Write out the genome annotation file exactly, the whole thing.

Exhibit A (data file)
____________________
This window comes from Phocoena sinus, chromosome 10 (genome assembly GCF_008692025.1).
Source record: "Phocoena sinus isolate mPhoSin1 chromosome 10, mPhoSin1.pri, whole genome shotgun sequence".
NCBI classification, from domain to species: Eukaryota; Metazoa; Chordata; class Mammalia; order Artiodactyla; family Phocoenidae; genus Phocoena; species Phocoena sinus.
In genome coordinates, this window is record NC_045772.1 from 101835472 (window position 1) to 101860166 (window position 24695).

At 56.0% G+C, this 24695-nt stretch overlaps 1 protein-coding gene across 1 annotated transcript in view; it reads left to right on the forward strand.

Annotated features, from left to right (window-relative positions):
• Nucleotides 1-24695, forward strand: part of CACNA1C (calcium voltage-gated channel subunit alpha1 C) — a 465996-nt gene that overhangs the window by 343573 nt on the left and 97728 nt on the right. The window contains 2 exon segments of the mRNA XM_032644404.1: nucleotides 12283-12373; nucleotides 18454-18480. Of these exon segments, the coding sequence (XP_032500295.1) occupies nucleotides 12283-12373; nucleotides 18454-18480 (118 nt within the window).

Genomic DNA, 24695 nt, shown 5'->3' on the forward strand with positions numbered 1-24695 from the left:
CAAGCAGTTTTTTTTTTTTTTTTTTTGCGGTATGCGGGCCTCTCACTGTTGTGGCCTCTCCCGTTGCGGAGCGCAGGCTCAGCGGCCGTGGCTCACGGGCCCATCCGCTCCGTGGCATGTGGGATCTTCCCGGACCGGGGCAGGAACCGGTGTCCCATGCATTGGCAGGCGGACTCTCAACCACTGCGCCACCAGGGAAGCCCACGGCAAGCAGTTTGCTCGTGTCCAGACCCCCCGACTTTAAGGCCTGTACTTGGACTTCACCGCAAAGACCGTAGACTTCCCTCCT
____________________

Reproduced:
This window comes from Phocoena sinus, chromosome 10 (genome assembly GCF_008692025.1).
Source record: "Phocoena sinus isolate mPhoSin1 chromosome 10, mPhoSin1.pri, whole genome shotgun sequence".
NCBI classification, from domain to species: Eukaryota; Metazoa; Chordata; class Mammalia; order Artiodactyla; family Phocoenidae; genus Phocoena; species Phocoena sinus.
In genome coordinates, this window is record NC_045772.1 from 101835472 (window position 1) to 101860166 (window position 24695).

At 56.0% G+C, this 24695-nt stretch overlaps 1 protein-coding gene across 1 annotated transcript in view; it reads left to right on the forward strand.

Annotated features, from left to right (window-relative positions):
• Nucleotides 1-24695, forward strand: part of CACNA1C (calcium voltage-gated channel subunit alpha1 C) — a 465996-nt gene that overhangs the window by 343573 nt on the left and 97728 nt on the right. The window contains 2 exon segments of the mRNA XM_032644404.1: nucleotides 12283-12373; nucleotides 18454-18480. Of these exon segments, the coding sequence (XP_032500295.1) occupies nucleotides 12283-12373; nucleotides 18454-18480 (118 nt within the window).

Genomic DNA, 24695 nt, shown 5'->3' on the forward strand with positions numbered 1-24695 from the left:
CAAGCAGTTTTTTTTTTTTTTTTTTTGCGGTATGCGGGCCTCTCACTGTTGTGGCCTCTCCCGTTGCGGAGCGCAGGCTCAGCGGCCGTGGCTCACGGGCCCATCCGCTCCGTGGCATGTGGGATCTTCCCGGACCGGGGCAGGAACCGGTGTCCCATGCATTGGCAGGCGGACTCTCAACCACTGCGCCACCAGGGAAGCCCACGGCAAGCAGTTTGCTCGTGTCCAGACCCCCCGACTTTAAGGCCTGTACTTGGACTTCACCGCAAAGACCGTAGACTTCCCTCCT